Indonesian military ranks

The Indonesian National Armed Forces (TNI) uses a simplified ranking system for the three branches of Indonesian Army, Indonesian Navy and Indonesian Air Force. Most of the ranks are similar with differences for the rank titles of the high-ranking officers. Exception exists, however, in the ranks of the service members of the Indonesian Marine Corps. While Indonesian Marine Corps is a branch of the Navy, the rank titles of the Marine Corps are the same as those of the Army, but it still uses the Navy's style insignia (for lower-ranking enlisted men, blue are replacing the red colour).

As said above, all services maintain the same rank insignia and title, with the main difference for officers are that high-ranking officers use their special titles, while officers below that rank use the similar title but followed by their respective branch/corps abbreviation. For example, an Army colonel with Infantry branch use the title "Kolonel INF.", which "INF" means "Infanteri" or "Infantry"; A Navy colonel with Supply Corps background use the title "Kolonel Laut (S)", in which "S" means "Suplai" or "Supply". Also, an Air Force Colonel with Electronical Engineering Corps background use the title "Kolonel (Lek)", in which "Lek" means "Elektronika" or "Electronics". There are no differences with enlisted personnel's title for Army and Air Force, but the Navy still use the personnel's branch/corps abbreviation behind the title.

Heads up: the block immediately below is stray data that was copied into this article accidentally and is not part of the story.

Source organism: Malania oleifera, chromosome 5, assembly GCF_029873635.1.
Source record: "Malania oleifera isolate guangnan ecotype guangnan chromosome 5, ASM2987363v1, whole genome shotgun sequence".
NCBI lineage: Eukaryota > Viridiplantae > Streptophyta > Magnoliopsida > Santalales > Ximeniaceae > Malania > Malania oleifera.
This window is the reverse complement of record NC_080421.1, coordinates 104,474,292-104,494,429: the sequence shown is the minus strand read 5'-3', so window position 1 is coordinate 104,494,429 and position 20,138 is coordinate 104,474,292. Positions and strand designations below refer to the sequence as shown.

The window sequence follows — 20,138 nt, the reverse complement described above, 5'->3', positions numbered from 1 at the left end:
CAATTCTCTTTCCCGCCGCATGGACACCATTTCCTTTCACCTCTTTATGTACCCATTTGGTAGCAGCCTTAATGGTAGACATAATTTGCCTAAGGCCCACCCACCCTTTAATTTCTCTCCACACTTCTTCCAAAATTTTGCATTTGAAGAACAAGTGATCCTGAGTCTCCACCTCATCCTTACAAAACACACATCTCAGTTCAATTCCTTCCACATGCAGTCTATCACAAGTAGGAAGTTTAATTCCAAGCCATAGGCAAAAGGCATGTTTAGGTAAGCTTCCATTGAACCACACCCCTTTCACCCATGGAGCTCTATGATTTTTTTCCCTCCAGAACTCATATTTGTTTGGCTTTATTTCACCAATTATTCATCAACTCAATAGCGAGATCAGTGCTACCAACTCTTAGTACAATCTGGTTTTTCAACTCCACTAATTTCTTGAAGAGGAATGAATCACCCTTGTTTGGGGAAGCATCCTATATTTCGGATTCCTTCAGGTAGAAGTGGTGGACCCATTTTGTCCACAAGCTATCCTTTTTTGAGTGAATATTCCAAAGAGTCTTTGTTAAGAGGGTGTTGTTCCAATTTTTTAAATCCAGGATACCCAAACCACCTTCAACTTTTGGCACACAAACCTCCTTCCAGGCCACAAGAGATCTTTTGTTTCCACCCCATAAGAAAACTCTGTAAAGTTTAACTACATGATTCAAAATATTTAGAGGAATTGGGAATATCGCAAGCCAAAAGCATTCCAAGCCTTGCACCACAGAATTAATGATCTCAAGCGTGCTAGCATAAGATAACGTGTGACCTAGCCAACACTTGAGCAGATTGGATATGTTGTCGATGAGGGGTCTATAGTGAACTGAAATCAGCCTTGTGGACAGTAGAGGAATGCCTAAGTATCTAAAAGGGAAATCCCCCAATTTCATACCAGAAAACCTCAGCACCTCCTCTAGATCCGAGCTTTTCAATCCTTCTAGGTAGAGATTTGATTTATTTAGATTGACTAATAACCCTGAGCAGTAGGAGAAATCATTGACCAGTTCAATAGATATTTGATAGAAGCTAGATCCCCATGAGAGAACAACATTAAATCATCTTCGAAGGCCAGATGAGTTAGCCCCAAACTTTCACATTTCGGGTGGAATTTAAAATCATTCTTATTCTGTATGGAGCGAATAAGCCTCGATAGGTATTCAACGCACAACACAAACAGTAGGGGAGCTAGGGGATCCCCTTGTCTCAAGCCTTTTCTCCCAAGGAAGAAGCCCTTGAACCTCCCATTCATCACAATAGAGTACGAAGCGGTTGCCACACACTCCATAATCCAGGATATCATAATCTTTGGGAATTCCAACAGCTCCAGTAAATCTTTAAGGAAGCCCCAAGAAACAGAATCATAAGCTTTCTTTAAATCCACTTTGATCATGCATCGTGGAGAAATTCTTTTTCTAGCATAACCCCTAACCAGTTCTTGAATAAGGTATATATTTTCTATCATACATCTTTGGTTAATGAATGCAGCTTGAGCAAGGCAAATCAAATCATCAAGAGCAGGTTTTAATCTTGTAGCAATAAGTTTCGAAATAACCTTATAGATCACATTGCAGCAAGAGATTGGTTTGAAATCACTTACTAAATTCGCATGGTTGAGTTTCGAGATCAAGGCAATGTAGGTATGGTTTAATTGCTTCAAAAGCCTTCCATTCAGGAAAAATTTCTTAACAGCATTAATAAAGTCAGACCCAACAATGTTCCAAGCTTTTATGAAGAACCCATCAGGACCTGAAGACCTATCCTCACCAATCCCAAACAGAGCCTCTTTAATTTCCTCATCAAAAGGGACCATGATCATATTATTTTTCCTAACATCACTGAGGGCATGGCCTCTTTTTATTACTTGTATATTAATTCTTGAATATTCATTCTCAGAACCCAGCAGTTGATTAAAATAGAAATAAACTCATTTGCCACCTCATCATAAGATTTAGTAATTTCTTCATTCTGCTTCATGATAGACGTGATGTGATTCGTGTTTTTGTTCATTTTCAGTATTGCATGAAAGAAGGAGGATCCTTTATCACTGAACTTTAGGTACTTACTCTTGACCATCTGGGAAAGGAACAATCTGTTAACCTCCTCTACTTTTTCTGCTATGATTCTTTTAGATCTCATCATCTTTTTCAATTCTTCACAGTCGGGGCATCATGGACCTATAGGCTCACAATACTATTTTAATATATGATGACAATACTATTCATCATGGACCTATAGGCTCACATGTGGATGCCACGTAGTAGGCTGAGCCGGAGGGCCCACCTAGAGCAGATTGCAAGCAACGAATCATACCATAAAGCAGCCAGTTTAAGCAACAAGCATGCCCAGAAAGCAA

High-ranking officers use gold stars as their insignia, middle-rank officers use gold jasmine buds and lower-rank officer use gold bars. High-rank NCOs use wavy bars, NCOs use yellow chevrons, high-rank enlisted men use red chevrons (blue for Navy and Marine Corps) and lower-rank enlisted men use red bars (blue for Navy and Marine Corps).

Rank and Insignia

Ranks before 1957

The following ranks were used at the beginning of the establishment of the Tentara Keamanan Rakyat (TKR, People's Security Armed Forces) in late 1945, the basis of the present day Indonesian National Armed Forces. This first rank system, with insignia following the former Imperial Japanese practice, was used until 1957.[1]